Sugar Sugar - Mary Lou Lord + Semisonic (mp3)
Jonny Quest/Stop That Pigeon - Reverend Horton Heat (mp3)
It seems like I was always sitting in our kitchen on a Saturday morning eating cereal when Dad would walk in and ask me what kind of cereal I wanted from the store.
Because I was something of a cereal slut as a kid, my whole-grain affairs changed with the seasons. One time it might be a Monster Cereal. Next it would be Corn Pops. Then Honeycomb. Golden Grahams. Cookie Crisp. Lucky Charms. Crunchberrys. The list really does go on and on. Hell, I even went on a Crispix binge for several months.
So I'd give Dad my order. And he would return, a couple of hours later, with a box of Frosted Flakes. Every time.
In my younger years, I thought he just wasn't paying attention, or maybe he misunderstood me. In my pre-adolescent years, I took it personally. He was asking just so he could make damn sure to get me something I didn't ask for, either to spite me or to "put me in my place." By the time I hit the high school years, I wouldn't even give him an order. I'd just sigh and tell him I didn't care.
These memories came to the surface last Sunday morning. I was asked to make my semi-regular Sunday run to Panera for bagels and coffee, and I took everyone's order. Jenni, though, switched from her usual Cinnamon Crunch bagel and spread and asked for one of those breakfast sandwiches. On an Asiago bagel.
Well I'll be damned if I didn't return to the house with a Cinnamon Crunch (not to be confused with Cinnamon Toast Crunch) bagel and spread. No breakfast sandwich.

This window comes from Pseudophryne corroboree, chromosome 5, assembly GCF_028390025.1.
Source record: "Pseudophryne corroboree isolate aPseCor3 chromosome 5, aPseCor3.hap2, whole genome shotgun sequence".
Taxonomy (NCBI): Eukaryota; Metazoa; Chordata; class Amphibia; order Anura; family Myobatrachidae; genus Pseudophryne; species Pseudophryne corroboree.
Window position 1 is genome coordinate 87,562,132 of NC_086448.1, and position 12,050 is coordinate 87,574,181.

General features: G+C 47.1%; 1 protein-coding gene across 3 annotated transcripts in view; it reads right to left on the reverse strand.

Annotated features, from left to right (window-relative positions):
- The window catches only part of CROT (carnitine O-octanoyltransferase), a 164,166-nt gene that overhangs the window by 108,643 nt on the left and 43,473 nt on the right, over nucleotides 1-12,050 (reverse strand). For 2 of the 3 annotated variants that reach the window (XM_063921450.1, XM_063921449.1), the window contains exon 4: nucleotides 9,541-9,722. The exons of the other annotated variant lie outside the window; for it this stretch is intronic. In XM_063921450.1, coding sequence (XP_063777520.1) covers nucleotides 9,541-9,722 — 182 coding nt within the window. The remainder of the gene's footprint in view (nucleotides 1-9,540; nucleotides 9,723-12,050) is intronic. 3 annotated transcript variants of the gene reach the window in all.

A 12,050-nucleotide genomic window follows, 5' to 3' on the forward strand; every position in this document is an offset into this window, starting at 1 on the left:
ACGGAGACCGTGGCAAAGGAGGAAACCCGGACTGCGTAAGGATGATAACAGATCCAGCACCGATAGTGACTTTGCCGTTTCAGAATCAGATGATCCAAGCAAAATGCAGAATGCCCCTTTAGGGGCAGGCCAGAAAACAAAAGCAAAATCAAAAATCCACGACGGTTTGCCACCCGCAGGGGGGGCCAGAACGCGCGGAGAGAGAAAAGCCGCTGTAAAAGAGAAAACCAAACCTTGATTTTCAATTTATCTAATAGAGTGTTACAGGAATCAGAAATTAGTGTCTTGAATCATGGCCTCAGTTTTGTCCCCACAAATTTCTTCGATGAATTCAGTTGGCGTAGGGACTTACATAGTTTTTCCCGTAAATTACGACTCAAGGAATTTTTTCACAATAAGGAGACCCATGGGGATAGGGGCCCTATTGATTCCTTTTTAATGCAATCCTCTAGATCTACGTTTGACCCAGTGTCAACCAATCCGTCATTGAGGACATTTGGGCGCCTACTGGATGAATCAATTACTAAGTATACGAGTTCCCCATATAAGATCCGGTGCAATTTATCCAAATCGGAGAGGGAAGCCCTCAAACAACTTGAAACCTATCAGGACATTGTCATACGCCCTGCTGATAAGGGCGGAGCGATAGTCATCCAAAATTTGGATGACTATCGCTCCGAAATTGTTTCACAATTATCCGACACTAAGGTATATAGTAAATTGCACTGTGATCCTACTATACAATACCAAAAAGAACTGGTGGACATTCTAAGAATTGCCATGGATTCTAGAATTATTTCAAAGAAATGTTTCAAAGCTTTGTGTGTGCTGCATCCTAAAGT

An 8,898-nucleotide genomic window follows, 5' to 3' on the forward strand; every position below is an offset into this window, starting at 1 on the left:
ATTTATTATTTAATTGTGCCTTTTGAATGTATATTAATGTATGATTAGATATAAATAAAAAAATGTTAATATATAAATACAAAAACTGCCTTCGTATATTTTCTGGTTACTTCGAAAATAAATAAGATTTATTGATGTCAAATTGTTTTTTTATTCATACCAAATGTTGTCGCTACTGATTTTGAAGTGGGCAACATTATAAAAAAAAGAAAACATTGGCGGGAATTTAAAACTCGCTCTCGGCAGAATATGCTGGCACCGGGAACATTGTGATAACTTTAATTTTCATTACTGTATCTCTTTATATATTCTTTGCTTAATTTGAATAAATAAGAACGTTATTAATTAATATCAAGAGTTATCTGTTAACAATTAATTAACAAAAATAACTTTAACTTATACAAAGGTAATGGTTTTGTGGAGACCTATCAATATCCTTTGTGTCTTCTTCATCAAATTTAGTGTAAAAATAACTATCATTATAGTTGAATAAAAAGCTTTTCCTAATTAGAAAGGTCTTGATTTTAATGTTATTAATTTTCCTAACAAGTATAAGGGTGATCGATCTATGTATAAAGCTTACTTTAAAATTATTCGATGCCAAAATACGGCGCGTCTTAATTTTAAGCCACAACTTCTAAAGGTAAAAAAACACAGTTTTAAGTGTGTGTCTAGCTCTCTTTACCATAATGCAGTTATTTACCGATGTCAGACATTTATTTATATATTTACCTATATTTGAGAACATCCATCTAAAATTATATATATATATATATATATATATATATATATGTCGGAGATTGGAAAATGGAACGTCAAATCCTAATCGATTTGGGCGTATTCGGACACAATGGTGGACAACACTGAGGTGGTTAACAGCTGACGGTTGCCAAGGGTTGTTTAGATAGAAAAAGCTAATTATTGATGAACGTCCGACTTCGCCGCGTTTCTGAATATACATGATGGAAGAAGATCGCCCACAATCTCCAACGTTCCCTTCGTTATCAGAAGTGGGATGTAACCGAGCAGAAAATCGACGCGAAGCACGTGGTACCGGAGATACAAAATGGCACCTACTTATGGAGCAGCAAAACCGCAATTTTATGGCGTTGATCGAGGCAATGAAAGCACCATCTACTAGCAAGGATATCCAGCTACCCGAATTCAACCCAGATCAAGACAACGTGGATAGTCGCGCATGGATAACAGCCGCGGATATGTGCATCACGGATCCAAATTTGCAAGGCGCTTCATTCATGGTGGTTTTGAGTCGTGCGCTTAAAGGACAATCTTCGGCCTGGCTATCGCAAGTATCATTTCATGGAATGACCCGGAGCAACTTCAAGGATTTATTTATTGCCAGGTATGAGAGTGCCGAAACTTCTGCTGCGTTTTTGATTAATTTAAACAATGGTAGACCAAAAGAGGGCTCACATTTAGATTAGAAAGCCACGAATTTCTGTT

In hindsight, it's possible he asked me what cereal I wanted because he really wanted to get whatever that was. But then, when he got into the familiar routine of grabbing a buggy and walking those chilly aisles, he just instinctively grabbed the Frosted Flakes.
By the time I was in junior high? Yeah, I think by that point he'd started to be amused at his own force of habit. Not a power play so much as a private practical joke at which only he laughed. And when I stopped caring in high school, it probably saddened him a little.
Truth is, I don't know what he was thinking. About many things, including cereal purchases and Tony the Tiger fetishes. I don't know if there was a secret message in the cereal box decoder ring that said something like "Be sure to drink your Ovaltine."
All I know is that those Frosted Flakes memories feel important, and it was one of the tangible sugar-sweet ways I miss my father.